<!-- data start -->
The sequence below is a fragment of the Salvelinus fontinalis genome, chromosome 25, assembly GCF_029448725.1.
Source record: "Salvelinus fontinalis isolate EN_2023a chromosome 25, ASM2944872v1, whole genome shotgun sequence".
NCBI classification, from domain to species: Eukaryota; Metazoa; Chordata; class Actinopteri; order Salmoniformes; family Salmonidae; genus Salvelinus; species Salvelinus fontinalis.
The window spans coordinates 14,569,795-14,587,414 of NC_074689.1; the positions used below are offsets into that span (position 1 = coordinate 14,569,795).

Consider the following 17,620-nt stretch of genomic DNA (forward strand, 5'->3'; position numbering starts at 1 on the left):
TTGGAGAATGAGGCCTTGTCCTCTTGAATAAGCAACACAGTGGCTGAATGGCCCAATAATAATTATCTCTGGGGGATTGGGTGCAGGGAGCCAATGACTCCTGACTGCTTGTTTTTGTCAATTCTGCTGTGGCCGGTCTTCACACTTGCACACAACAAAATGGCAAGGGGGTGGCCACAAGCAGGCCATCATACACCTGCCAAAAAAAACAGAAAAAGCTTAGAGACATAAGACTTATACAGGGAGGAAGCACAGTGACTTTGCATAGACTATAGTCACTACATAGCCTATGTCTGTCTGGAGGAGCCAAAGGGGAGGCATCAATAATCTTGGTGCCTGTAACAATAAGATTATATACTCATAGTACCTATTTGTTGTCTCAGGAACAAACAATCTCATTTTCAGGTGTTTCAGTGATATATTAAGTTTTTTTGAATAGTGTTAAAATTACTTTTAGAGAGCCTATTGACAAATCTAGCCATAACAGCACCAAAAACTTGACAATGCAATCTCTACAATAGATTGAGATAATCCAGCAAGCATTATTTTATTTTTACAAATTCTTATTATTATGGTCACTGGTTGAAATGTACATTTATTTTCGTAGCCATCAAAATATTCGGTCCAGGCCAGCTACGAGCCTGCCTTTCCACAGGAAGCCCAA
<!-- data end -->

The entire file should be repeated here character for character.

The sequence below is a fragment of the Salvelinus fontinalis genome, chromosome 25, assembly GCF_029448725.1.
Source record: "Salvelinus fontinalis isolate EN_2023a chromosome 25, ASM2944872v1, whole genome shotgun sequence".
NCBI classification, from domain to species: Eukaryota; Metazoa; Chordata; class Actinopteri; order Salmoniformes; family Salmonidae; genus Salvelinus; species Salvelinus fontinalis.
The window spans coordinates 14,569,795-14,587,414 of NC_074689.1; the positions used below are offsets into that span (position 1 = coordinate 14,569,795).

Consider the following 17,620-nt stretch of genomic DNA (forward strand, 5'->3'; position numbering starts at 1 on the left):
TTGGAGAATGAGGCCTTGTCCTCTTGAATAAGCAACACAGTGGCTGAATGGCCCAATAATAATTATCTCTGGGGGATTGGGTGCAGGGAGCCAATGACTCCTGACTGCTTGTTTTTGTCAATTCTGCTGTGGCCGGTCTTCACACTTGCACACAACAAAATGGCAAGGGGGTGGCCACAAGCAGGCCATCATACACCTGCCAAAAAAAACAGAAAAAGCTTAGAGACATAAGACTTATACAGGGAGGAAGCACAGTGACTTTGCATAGACTATAGTCACTACATAGCCTATGTCTGTCTGGAGGAGCCAAAGGGGAGGCATCAATAATCTTGGTGCCTGTAACAATAAGATTATATACTCATAGTACCTATTTGTTGTCTCAGGAACAAACAATCTCATTTTCAGGTGTTTCAGTGATATATTAAGTTTTTTTGAATAGTGTTAAAATTACTTTTAGAGAGCCTATTGACAAATCTAGCCATAACAGCACCAAAAACTTGACAATGCAATCTCTACAATAGATTGAGATAATCCAGCAAGCATTATTTTATTTTTACAAATTCTTATTATTATGGTCACTGGTTGAAATGTACATTTATTTTCGTAGCCATCAAAATATTCGGTCCAGGCCAGCTACGAGCCTGCCTTTCCACAGGAAGCCCAA